• Roundtable President and CEO Jeffrey DeBoer, above, sent a similar request to President Biden, noting that federal telework policies were ignoring “the negative impacts of remote work on cities and communities, labor productivity, and U.S. economic competitiveness, as well as the quality of government services.” (RER letter to President Biden, Dec. 12, 2022)
  • The economic impact of remote work in the public and private sectors will be discussed next week during The Roundtable’s Spring Meeting in Washington, DC. (Roundtable-level members only).  

Policymaker guests will include House Minority Leader Hakeem Jeffries (D-NY), House Financial Services Committee Member Rep. French Hill (R-AR), and Jared Bernstein, chairman of the White House Council of Economic Advisers.

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GAO Reports All Federal Agencies at Less Than 50 Percent Occupancy

Government Accountability Office

More than half of the federal workforce is not working in their agency offices, according to the Government Accountability Office (GAO). Sen. Joni Ernst (R-IA) released a list this week based on the GAO data that shows federal space utilization percentages range from a low of 7% to 49% with most agencies using less than 30%. (Agency list | Sen. Ernst news release | DailyMail, Dec. 6)

Federal Employees’ Return to Office

  • The GAO statistics released by Sen. Ernst, the Ranking Member of the Senate Small Business & Entrepreneurship Committee, covers 24 agencies for one week between January and March 2023. Sen. Ernst told Federal News Network this week that she is pushing the federal government to get workers back to their offices or sell their unused space.
  • In August, Ernst demanded investigations into federal departments and agencies to determine the impact of telework on the delivery and response times of government services. That same month, White House Chief of Staff Jeff Zients directed cabinet officials to increase the return of federal employees to their offices. (Federal News Network, Nov. 30 | (Government Executive, Aug. 7 | Roundtable Weekly, Aug. 11)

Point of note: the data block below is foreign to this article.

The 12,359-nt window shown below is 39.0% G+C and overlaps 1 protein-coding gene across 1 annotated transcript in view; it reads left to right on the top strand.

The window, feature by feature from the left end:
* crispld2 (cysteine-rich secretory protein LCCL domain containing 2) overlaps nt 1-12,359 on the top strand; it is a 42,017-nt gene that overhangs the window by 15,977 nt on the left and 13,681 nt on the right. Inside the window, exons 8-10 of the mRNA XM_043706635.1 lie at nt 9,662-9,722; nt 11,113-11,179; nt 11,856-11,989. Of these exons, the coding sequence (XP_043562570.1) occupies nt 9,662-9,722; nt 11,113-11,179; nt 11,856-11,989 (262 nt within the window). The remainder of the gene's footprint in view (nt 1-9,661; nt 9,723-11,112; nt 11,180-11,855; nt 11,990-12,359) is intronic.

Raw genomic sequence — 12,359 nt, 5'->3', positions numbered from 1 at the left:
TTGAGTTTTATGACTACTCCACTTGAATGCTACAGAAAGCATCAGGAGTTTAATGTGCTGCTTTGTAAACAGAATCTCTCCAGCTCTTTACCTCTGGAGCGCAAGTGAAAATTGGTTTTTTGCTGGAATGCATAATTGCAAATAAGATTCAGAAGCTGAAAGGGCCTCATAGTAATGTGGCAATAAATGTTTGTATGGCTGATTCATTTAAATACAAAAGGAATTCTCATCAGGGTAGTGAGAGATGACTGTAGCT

• Since the pandemic, Congress has held multiple hearings and introduced legislation in both the House and Senate about the government’s remote work policies. (Roundtable WeeklyDec. 1)
  • The General Services Administration’s (GSA) Robin Carnahan recently told the House Committee on Oversight and Accountability that her agency sees an opportunity to reduce the government’s real-estate footprint by up to 30% in the coming years. (Federal News Network, Nov. 14)

Roundtable Response

  • RER Chair John Fish (Chairman & CEO, Suffolk), above, expressed the industry’s concern about government employees’ reluctant return to their offices in last week’s Wall Street Journal. “Other parts of the country with large federal workforces are also struggling to bring back workers. Whether you’re talking about downtown Boston, or Denver or Northern Virginia, occupancy is down substantially,” said Fish. (WSJ, Nov. 28)

Roundtable President and CEO Jeffrey DeBoer has consistently emphasized that federal policies promoting remote work undermine the health of cities, local tax bases, and small businesses. The Real Estate Roundtable has urged President Biden and national policymakers to end government policies that encourage remote working arrangements for federal employees. (RER letter to President BidenDec. 2022; RER letter to Senate, April 2023)